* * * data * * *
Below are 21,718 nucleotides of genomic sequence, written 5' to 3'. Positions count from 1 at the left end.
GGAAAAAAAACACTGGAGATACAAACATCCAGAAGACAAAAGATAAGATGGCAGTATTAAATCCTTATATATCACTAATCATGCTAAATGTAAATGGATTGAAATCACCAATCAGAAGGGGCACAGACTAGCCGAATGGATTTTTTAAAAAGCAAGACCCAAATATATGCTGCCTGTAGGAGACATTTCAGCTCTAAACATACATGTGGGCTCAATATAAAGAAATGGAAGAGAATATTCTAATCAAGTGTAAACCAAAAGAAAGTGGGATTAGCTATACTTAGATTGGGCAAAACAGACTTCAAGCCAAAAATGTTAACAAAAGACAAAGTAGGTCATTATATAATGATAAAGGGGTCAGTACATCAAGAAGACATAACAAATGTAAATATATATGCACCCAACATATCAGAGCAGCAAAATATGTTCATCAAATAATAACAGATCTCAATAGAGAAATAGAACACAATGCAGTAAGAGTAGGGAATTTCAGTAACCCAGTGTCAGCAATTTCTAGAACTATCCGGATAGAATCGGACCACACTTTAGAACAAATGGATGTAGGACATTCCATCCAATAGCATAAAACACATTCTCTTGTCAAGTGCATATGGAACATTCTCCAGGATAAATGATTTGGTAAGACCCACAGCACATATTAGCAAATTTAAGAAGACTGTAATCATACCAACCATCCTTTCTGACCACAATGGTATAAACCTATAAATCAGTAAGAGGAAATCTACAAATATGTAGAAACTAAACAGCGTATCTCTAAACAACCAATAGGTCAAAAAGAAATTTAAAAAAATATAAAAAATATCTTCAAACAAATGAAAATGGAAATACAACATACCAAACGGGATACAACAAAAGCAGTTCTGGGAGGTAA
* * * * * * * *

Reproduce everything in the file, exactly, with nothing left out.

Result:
Below are 21,718 nucleotides of genomic sequence, written 5' to 3'. Positions count from 1 at the left end.
GGAAAAAAAACACTGGAGATACAAACATCCAGAAGACAAAAGATAAGATGGCAGTATTAAATCCTTATATATCACTAATCATGCTAAATGTAAATGGATTGAAATCACCAATCAGAAGGGGCACAGACTAGCCGAATGGATTTTTTAAAAAGCAAGACCCAAATATATGCTGCCTGTAGGAGACATTTCAGCTCTAAACATACATGTGGGCTCAATATAAAGAAATGGAAGAGAATATTCTAATCAAGTGTAAACCAAAAGAAAGTGGGATTAGCTATACTTAGATTGGGCAAAACAGACTTCAAGCCAAAAATGTTAACAAAAGACAAAGTAGGTCATTATATAATGATAAAGGGGTCAGTACATCAAGAAGACATAACAAATGTAAATATATATGCACCCAACATATCAGAGCAGCAAAATATGTTCATCAAATAATAACAGATCTCAATAGAGAAATAGAACACAATGCAGTAAGAGTAGGGAATTTCAGTAACCCAGTGTCAGCAATTTCTAGAACTATCCGGATAGAATCGGACCACACTTTAGAACAAATGGATGTAGGACATTCCATCCAATAGCATAAAACACATTCTCTTGTCAAGTGCATATGGAACATTCTCCAGGATAAATGATTTGGTAAGACCCACAGCACATATTAGCAAATTTAAGAAGACTGTAATCATACCAACCATCCTTTCTGACCACAATGGTATAAACCTATAAATCAGTAAGAGGAAATCTACAAATATGTAGAAACTAAACAGCGTATCTCTAAACAACCAATAGGTCAAAAAGAAATTTAAAAAAATATAAAAAATATCTTCAAACAAATGAAAATGGAAATACAACATACCAAACGGGATACAACAAAAGCAGTTCTGGGAGGTAA